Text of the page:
“Yeah, because we are Sporting Fit,” he said. And there it was.

So where does the Navy SEAL comparison come in? Navy SEAL training is, initially, a 12-month process, followed by intensive specialized training and pre-deployment training for an additional 18 months. It’s all semantics according to Vermes.

“[Becoming Sporting Fit is] like becoming a Navy Seal. The first thing they do is test [him or her] physically. If he can’t pass the physical, he’s done. If [he] can pass [the physical], already [he is] mentally tough. Then [he] can meet the challenges of becoming a Navy Seal,” explained KC’s manager since 2009. “For here, we play a certain way. If you want to play in this club, you have to be Sporting Fit.”

With a strong base in place through the most challenging offseason program, how is a player given the proper training load, how is his response to the physical demands measured, how is that load monitored and balanced?

Let’s get to the nuts and bolts.

Pendulum swings, or not

“We have some very good regiments [in place]. But we are always learning because there are new technologies coming out, and they are not always good,” said Vermes. “When you have things that are working well, you have to stick with them (you can’t let the pendulum swing too far one way). But it’s also being open to what is out there.”

Director of Sports Performance and Science Joey Harty warming up the players before a game.
Thad Bell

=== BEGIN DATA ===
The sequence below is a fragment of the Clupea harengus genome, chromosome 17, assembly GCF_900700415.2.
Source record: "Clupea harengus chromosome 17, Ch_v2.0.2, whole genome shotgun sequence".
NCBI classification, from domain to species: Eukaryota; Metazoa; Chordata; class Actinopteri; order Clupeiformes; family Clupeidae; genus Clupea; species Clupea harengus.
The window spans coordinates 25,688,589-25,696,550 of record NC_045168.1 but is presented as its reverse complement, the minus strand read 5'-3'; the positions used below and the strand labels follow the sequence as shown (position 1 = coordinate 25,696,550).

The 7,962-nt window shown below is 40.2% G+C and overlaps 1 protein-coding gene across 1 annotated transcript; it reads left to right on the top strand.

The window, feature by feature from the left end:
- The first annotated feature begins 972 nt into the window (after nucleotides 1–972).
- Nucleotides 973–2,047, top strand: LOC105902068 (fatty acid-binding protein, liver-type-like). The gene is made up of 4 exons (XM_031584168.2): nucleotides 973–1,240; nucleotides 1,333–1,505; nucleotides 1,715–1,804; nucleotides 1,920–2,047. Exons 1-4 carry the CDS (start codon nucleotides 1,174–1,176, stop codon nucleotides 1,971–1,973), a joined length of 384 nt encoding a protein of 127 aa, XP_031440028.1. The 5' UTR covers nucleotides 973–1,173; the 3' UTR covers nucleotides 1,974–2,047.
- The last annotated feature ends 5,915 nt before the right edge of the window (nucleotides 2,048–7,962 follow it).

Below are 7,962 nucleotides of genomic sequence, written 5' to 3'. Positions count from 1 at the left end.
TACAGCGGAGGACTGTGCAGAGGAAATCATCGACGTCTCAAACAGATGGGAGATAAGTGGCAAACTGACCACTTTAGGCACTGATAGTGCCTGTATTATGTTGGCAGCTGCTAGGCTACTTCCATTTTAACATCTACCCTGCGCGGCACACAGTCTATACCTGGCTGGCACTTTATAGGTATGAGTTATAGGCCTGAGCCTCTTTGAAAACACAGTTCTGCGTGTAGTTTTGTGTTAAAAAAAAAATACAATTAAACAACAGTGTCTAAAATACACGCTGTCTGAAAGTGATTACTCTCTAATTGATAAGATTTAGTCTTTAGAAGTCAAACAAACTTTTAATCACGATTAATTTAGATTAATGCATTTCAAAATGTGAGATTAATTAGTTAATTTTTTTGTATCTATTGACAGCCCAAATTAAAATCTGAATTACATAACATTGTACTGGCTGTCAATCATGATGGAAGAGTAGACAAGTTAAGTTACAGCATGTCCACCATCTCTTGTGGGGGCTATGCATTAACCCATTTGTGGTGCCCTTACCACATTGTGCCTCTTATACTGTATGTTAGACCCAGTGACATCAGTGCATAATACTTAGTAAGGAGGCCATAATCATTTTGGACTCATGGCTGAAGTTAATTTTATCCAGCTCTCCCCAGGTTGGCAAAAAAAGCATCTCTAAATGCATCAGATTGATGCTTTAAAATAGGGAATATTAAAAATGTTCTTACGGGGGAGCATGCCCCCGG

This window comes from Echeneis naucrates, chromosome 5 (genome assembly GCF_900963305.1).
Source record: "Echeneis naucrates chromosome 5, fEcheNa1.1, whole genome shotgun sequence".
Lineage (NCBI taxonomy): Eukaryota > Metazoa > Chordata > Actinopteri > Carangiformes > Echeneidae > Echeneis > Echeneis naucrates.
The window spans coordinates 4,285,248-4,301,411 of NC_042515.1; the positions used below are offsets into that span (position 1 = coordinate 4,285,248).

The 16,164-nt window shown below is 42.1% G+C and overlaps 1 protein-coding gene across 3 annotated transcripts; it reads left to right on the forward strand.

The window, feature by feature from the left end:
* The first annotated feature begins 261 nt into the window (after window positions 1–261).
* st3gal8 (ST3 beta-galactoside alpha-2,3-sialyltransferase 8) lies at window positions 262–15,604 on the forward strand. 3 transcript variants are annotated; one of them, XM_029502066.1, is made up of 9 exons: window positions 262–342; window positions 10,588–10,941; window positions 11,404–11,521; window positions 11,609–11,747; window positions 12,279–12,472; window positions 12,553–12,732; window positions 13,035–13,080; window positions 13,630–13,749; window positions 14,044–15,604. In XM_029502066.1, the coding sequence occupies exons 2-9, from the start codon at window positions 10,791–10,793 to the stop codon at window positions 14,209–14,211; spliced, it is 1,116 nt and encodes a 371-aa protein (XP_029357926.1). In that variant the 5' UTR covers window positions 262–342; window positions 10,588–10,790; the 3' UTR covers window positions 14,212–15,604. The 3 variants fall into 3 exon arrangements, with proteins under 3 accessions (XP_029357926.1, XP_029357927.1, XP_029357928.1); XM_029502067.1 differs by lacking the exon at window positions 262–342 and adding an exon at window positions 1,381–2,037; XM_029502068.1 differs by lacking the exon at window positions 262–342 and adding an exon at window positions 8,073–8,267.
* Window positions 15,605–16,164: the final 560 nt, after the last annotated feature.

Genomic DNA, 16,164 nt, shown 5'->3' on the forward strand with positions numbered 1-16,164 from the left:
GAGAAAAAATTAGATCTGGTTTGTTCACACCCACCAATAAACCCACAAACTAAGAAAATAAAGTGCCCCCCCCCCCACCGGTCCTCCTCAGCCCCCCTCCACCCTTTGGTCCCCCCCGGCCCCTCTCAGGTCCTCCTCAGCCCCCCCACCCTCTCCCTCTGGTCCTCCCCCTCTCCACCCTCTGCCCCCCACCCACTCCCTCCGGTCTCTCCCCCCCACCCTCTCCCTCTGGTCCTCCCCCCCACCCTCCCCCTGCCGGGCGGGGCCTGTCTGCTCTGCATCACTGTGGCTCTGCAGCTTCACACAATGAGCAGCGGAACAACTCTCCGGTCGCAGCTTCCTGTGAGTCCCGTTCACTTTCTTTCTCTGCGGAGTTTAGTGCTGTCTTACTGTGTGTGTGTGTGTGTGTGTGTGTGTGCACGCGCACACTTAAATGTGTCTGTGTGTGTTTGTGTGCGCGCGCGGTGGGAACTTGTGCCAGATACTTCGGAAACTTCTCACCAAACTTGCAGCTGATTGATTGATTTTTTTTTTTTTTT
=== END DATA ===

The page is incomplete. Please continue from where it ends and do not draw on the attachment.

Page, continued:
Enter Joey Harty, Director of Sports Performance and Science, a position he took over for 2020 after joining the organization in January of 2016. He has moved the pendulum with some focusing and some enterprising.

“Joey Harty is doing a great job on the interpretation of all the data. At the same time, what he’s also done really well is that he’s taken what our training sessions look like and figured out what are the best ones to use on certain days based on the lows that we want,” Vermes lauded.

Mark one. And two, three, and four

First, and logically, one must have a reference point, a baseline of where players are fitness-wise at the end of the year and where they are at the beginning of the next. And that general idea is consistent throughout the season too, much of it based on one test, the VO2 max test.

To clarify, the VO2 max is “the amount of oxygen your heart can pump throughout your body and the highest rate of oxygen consumption during exercise done at maximal intensity.”

“When you give a player a VO2 Max, you can see what a player’s maximum heart rate spike is, what their maximum heart rate is, to see where that player would be if they were maximally exerting themselves,” said Harty via phone interview with The Blue Testament on March 11. “Once we start preseason, we do a series of sub-maximal tests that assess a player’s recovery, but, also, based off the player’s maximal test, it will let us know where a player is on a week-to-week basis from recovery, but also from a conditioning standpoint.”

One of Harty’s unique additions has been a test the players are put through, usually on Tuesdays after a Saturday match, a Sunday recovery session, and a Monday off. The test – a simple shuttle “run” – takes only five minutes. And it is done at a sub-maximal level, in other words, without full physical exertion.